Mudd has pleaded guilty to one count of doing unauthorised acts with intent to impair the operation of computers, one count of making, supplying or offering to supply an article for use in an offence contrary to the Computer Misuse Act, and one count of concealing criminal property.
Mudd, from Kings Langley, Hertfordshire, is due to be sentenced on a later date.
Judge Michael Topolski QC said the case was of "importance and seriousness" and not to be rushed to judgment.
Mr Polnay said some user payments into PayPal accounts flowed to Mudd, according to an analysis.
There were 48 payments totalling $18,770 into the bank account of the defendant's father, Anthony Mudd, before being transferred on, he said.
The prosecutor asked for a confiscation hearing to be put off until September 22 to deal with proceeds of crime.
Mr Polnay also highlighted psychiatric and psychological reports on Mudd which revealed he had Asperger's Syndrome.
He said it was a mitigating feature in terms of the impact of prison and his culpability for the crime.
But he asserted that the evidence from Skype chat suggested Mudd was "well aware what he was doing was illegal and wrong".
Mudd was supported by his mother and father, who sat in the well of the court.
The court heard the defendant lacked social interaction outside his family and suffered from anxiety.
Judge Topolski asked defence barrister Ben Cooper for more information about what the money transfer to Mudd's father's bank account was about.
But he added: "Overall, I am prepared to sentence your client on the basis this was not the purpose of his criminality.
"It is not acquisitive in a financial sense. What he was seeking to acquire was his position in his world - status."
The judge said he would adjourn sentencing until Tuesday, April 25.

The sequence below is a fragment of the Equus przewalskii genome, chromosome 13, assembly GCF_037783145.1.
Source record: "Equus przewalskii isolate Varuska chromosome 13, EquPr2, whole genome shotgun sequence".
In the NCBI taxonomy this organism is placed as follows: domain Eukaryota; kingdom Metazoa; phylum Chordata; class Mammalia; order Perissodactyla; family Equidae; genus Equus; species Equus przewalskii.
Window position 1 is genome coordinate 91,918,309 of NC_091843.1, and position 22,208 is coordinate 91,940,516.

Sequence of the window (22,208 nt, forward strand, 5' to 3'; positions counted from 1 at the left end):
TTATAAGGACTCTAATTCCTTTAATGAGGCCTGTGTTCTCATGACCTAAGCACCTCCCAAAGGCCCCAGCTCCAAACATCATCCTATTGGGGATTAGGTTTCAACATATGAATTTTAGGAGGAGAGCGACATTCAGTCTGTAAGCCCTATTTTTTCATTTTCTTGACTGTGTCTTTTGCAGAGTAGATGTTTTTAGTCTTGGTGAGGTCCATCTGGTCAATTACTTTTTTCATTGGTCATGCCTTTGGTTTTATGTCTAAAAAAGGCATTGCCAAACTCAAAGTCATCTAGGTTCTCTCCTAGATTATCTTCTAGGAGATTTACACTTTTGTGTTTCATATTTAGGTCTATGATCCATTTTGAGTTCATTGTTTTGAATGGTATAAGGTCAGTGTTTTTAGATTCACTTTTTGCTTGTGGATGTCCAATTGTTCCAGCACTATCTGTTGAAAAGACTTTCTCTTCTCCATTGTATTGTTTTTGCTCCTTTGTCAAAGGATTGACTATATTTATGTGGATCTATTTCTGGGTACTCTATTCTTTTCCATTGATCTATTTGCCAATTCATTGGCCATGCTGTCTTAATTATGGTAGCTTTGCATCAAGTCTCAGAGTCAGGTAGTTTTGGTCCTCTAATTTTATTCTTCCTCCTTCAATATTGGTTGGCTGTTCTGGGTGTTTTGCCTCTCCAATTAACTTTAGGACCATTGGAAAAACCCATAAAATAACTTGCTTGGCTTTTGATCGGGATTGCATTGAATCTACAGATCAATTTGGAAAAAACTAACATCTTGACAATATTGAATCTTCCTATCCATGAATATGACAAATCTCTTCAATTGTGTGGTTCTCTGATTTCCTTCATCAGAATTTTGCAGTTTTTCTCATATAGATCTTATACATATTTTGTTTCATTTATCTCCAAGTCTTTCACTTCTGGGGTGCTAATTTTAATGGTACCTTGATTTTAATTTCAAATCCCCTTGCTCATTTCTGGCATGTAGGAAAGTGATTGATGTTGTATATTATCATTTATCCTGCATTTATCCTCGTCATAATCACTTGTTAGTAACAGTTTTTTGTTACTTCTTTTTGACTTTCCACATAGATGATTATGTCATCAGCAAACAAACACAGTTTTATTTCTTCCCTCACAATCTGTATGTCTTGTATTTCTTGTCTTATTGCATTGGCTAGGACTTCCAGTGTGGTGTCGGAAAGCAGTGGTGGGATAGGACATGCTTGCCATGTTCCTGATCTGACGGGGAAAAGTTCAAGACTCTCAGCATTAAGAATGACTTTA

Mitigating, Mr Cooper said Mudd had been "sucked into" the cyber world of online gaming and become "lost in an alternate reality" after withdrawing from school due to bullying.
He said Mudd, who was expelled from college, had been offline for two years, which was a form of punishment for any computer-obsessed teenager.
Mudd, who was described as "bright and high functioning", now understood what he did was wrong but at the time he lacked empathy due to his autistic condition, the court heard.
Mr Cooper said: "This was an unhappy period for Mr Mudd during which he suffered greatly.
"This is someone seeking friendship and status within the gaming community."
Among his online peers there was an "element of bravado and showmanship", he added.
Since being expelled from college and while on bail, Mudd had worked long hours for low pay as a kitchen porter, the court heard.
Mr Cooper highlighted a probation report as he argued for a suspended sentence.
He pointed out the defendant was a low risk of committing more crime and at the heart of his actions was the "emotional void of his private life".
But Judge Topolski raised his role to protect the public from cyber crime and deter others.
He said: "I have a duty to the public who are worried about this, threatened by this, damaged by this all the time... It's terrifying."